Man claims Xbox 360 scratched games in suit against Microsoft

By Kelly Holleran | Dec 8, 2008

A Madison County man has filed suit against Microsoft Corporation, alleging his Xbox 360 console has destroyed three games by scratching them.

A Madison County man has filed suit against Microsoft Corporation, alleging his Xbox 360 console has destroyed three games by scratching them.

Jason Johnson purchased "Rock Band," "Grand Theft Auto IV" and "Rock Band 2" to play on his Xbox 360, all of which worked for a time but began to display "Disc Unreadable" errors after several hours of use, according to the complaint filed Dec. 4 in Madison County Circuit Court.

Before the "Disc Unreadable" errors would appear, Johnson heard "unnatural, grinding noises while the game disc was spinning," according to the suit.

All of the games became essentially unplayable, Johnson claims.

After "Rock Band 2" began to have the same problems as "Rock Band" and "Grand Theft Auto IV," Johnson removed the disc from his Xbox 360 to inspect it and found three circular scratches running parallel to the data tracks on the readable side of the disc, according to the complaint.

"This was the first time the disc had been removed from the Xbox 360 since the disc was first placed in the console," the suit states. "At no time was Plaintiff's Xbox 360 console moved when the Rock Band 2 disc was within."

Johnson claims he discovered similar marks on "Rock Band" and "Grand Theft Auto IV."

"Plaintiff determined that his Xbox 360 must be defective and damaging his games due to the pattern of each of his previous three games becoming unplayable shortly after their purchase and without ever having been removed from the Xbox 360 console," the suit states.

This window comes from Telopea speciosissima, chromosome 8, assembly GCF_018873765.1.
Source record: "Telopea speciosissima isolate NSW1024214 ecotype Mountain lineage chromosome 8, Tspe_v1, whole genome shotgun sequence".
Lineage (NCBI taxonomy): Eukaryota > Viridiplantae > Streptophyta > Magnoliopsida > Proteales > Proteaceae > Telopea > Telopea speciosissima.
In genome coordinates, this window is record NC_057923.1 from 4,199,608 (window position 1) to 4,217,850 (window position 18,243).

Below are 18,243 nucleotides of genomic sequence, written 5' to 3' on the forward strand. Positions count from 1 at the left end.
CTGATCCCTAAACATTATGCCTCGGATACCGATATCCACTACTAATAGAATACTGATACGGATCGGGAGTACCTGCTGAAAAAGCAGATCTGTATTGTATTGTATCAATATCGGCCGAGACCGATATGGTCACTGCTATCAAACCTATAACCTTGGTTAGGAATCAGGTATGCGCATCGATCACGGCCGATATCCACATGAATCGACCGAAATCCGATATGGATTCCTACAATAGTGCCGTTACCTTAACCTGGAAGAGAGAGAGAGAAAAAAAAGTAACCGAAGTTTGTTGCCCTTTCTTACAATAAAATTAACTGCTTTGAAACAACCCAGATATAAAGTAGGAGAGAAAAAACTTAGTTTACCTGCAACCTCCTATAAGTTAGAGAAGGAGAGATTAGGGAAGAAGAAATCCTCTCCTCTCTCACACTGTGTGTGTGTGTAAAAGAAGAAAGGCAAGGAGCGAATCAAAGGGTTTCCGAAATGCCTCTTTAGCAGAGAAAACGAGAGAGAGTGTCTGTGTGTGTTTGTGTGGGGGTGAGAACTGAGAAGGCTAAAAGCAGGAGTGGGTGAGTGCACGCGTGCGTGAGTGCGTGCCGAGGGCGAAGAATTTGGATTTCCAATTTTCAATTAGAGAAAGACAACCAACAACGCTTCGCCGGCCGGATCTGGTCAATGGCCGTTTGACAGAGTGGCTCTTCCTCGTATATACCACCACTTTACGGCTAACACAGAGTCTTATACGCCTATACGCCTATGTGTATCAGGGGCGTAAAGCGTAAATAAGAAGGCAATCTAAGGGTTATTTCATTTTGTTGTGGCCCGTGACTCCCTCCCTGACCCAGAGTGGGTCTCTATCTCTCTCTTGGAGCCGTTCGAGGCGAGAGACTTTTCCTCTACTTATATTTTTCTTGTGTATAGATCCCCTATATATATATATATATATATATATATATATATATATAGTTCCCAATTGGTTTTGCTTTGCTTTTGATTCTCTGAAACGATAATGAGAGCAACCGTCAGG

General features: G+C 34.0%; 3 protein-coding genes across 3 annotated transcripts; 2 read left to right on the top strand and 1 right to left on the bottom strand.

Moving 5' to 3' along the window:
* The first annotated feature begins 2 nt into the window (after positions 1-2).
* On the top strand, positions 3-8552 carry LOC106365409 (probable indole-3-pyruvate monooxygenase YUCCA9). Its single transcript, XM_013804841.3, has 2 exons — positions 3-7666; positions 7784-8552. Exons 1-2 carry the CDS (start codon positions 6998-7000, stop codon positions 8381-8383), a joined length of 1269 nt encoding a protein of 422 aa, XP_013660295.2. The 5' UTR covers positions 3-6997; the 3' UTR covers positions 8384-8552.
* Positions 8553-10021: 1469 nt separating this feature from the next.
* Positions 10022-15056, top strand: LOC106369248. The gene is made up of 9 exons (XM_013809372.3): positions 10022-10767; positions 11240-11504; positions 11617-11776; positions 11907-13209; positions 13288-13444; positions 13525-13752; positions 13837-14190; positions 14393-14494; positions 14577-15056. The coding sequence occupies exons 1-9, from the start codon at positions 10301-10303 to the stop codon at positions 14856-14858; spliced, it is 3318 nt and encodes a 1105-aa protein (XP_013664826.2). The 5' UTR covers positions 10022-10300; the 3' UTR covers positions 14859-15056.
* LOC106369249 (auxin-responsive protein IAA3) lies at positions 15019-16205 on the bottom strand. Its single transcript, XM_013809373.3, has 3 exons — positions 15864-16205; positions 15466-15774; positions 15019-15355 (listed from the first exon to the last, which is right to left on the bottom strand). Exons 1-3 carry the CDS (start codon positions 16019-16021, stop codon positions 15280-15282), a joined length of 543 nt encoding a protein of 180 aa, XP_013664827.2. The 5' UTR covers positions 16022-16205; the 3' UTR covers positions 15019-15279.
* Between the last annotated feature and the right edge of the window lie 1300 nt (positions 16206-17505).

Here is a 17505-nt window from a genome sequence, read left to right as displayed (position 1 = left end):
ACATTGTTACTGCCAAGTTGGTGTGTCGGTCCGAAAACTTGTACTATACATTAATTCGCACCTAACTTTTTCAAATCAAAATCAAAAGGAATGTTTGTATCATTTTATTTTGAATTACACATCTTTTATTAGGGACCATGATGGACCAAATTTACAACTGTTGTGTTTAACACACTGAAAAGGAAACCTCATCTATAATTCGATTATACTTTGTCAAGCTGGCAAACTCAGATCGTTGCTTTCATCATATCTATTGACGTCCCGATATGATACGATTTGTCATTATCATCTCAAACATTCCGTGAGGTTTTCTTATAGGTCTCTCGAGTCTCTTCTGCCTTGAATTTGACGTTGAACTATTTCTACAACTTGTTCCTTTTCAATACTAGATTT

Johnson called Microsoft on Oct. 29 and informed an agent that he believed his Xbox 360 was scratching his game discs, according to the complaint.

The agent told Johnson to visit Microsoft's Web site and consult the Disc Replacement Program about obtaining replacement discs, Johnson claims.

However, the Disc Replacement Program only replaces games that Microsoft published for a total of 12 games, according to the complaint.

In addition, consumers must return the damaged disc plus $20 to receive a replacement.

"Plaintiff is informed and believes that the cost to press and ship a replacement disc is less than twenty dollars," the suit states. "Thus, Microsoft stands to profit on each disc it replaces under the Disc Replacement Program."

Because Johnson's games were not published by Microsoft, they did not qualify to be reimbursed, he claims.

Even if he were to obtain new games, Johnson told the Microsoft agent he feared the console would scratch other discs because he feared the problem was in the Xbox 360 itself, according to the complaint.

After the agent talked Johnson through multiple troubleshooting tasks and nothing worked, he informed Johnson his Xbox 360 optical drive was likely defective and scratching his games, the suit states.

The agent then told Johnson he could send his console to Microsoft to be repaired, but Microsoft would charge him $99 for the repair, he claims.

"Plaintiff informed the Microsoft agent that he was not going to $99.00 to have the console repaired," the suit states. "The Microsoft agent instructed Plaintiff that if he changed his mind he could call back."